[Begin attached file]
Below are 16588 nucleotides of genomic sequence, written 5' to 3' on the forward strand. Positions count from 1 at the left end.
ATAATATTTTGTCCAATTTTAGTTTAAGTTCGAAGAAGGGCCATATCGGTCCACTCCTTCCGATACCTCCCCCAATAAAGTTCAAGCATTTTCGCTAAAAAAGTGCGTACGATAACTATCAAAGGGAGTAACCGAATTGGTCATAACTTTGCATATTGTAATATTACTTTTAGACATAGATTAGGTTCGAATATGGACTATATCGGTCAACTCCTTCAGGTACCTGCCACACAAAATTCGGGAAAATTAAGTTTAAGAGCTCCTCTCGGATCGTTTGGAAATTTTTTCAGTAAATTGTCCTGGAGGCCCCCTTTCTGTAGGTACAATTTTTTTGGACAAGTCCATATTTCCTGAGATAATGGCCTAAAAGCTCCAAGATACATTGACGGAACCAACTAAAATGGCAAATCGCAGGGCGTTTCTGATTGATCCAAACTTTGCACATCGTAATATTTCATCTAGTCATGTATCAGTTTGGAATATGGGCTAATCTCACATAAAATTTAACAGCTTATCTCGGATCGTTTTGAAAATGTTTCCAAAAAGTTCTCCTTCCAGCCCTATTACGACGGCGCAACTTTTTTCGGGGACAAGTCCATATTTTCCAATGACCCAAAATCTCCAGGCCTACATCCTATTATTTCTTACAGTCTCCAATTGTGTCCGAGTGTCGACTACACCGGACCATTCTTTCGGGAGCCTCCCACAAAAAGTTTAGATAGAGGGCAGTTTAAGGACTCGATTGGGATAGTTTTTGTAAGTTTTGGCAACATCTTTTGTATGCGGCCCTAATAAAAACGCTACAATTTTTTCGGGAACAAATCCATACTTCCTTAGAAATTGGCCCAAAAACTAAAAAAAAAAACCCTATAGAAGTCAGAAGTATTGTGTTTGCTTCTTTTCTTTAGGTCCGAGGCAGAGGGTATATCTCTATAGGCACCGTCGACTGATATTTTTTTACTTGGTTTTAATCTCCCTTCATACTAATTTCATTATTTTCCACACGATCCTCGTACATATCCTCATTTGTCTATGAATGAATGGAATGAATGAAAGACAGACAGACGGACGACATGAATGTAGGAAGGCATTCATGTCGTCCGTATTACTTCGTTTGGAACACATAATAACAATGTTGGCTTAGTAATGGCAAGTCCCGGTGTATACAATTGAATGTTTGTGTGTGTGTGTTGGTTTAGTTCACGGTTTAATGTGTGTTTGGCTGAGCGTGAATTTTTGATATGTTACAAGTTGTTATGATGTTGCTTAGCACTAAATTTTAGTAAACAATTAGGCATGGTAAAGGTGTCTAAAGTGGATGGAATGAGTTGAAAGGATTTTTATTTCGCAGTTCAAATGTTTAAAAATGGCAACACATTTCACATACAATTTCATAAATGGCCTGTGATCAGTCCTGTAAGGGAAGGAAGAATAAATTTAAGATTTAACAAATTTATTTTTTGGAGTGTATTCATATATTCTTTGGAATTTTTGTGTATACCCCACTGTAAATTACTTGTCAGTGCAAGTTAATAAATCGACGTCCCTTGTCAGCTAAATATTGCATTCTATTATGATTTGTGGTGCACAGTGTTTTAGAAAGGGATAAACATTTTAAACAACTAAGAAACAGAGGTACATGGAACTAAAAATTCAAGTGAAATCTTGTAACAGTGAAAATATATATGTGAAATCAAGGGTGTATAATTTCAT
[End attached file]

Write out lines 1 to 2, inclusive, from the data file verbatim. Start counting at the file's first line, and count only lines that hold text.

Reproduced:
Below are 16588 nucleotides of genomic sequence, written 5' to 3' on the forward strand. Positions count from 1 at the left end.
ATAATATTTTGTCCAATTTTAGTTTAAGTTCGAAGAAGGGCCATATCGGTCCACTCCTTCCGATACCTCCCCCAATAAAGTTCAAGCATTTTCGCTAAAAAAGTGCGTACGATAACTATCAAAGGGAGTAACCGAATTGGTCATAACTTTGCATATTGTAATATTACTTTTAGACATAGATTAGGTTCGAATATGGACTATATCGGTCAACTCCTTCAGGTACCTGCCACACAAAATTCGGGAAAATTAAGTTTAAGAGCTCCTCTCGGATCGTTTGGAAATTTTTTCAGTAAATTGTCCTGGAGGCCCCCTTTCTGTAGGTACAATTTTTTTGGACAAGTCCATATTTCCTGAGATAATGGCCTAAAAGCTCCAAGATACATTGACGGAACCAACTAAAATGGCAAATCGCAGGGCGTTTCTGATTGATCCAAACTTTGCACATCGTAATATTTCATCTAGTCATGTATCAGTTTGGAATATGGGCTAATCTCACATAAAATTTAACAGCTTATCTCGGATCGTTTTGAAAATGTTTCCAAAAAGTTCTCCTTCCAGCCCTATTACGACGGCGCAACTTTTTTCGGGGACAAGTCCATATTTTCCAATGACCCAAAATCTCCAGGCCTACATCCTATTATTTCTTACAGTCTCCAATTGTGTCCGAGTGTCGACTACACCGGACCATTCTTTCGGGAGCCTCCCACAAAAAGTTTAGATAGAGGGCAGTTTAAGGACTCGATTGGGATAGTTTTTGTAAGTTTTGGCAACATCTTTTGTATGCGGCCCTAATAAAAACGCTACAATTTTTTCGGGAACAAATCCATACTTCCTTAGAAATTGGCCCAAAAACTAAAAAAAAAAACCCTATAGAAGTCAGAAGTATTGTGTTTGCTTCTTTTCTTTAGGTCCGAGGCAGAGGGTATATCTCTATAGGCACCGTCGACTGATATTTTTTTACTTGGTTTTAATCTCCCTTCATACTAATTTCATTATTTTCCACACGATCCTCGTACATATCCTCATTTGTCTATGAATGAATGGAATGAATGAAAGACAGACAGACGGACGACATGAATGTAGGAAGGCATTCATGTCGTCCGTATTACTTCGTTTGGAACACATAATAACAATGTTGGCTTAGTAATGGCAAGTCCCGGTGTATACAATTGAATGTTTGTGTGTGTGTGTTGGTTTAGTTCACGGTTTAATGTGTGTTTGGCTGAGCGTGAATTTTTGATATGTTACAAGTTGTTATGATGTTGCTTAGCACTAAATTTTAGTAAACAATTAGGCATGGTAAAGGTGTCTAAAGTGGATGGAATGAGTTGAAAGGATTTTTATTTCGCAGTTCAAATGTTTAAAAATGGCAACACATTTCACATACAATTTCATAAATGGCCTGTGATCAGTCCTGTAAGGGAAGGAAGAATAAATTTAAGATTTAACAAATTTATTTTTTGGAGTGTATTCATATATTCTTTGGAATTTTTGTGTATACCCCACTGTAAATTACTTGTCAGTGCAAGTTAATAAATCGACGTCCCTTGTCAGCTAAATATTGCATTCTATTATGATTTGTGGTGCACAGTGTTTTAGAAAGGGATAAACATTTTAAACAACTAAGAAACAGAGGTACATGGAACTAAAAATTCAAGTGAAATCTTGTAACAGTGAAAATATATATGTGAAATCAAGGGTGTATAATTTCAT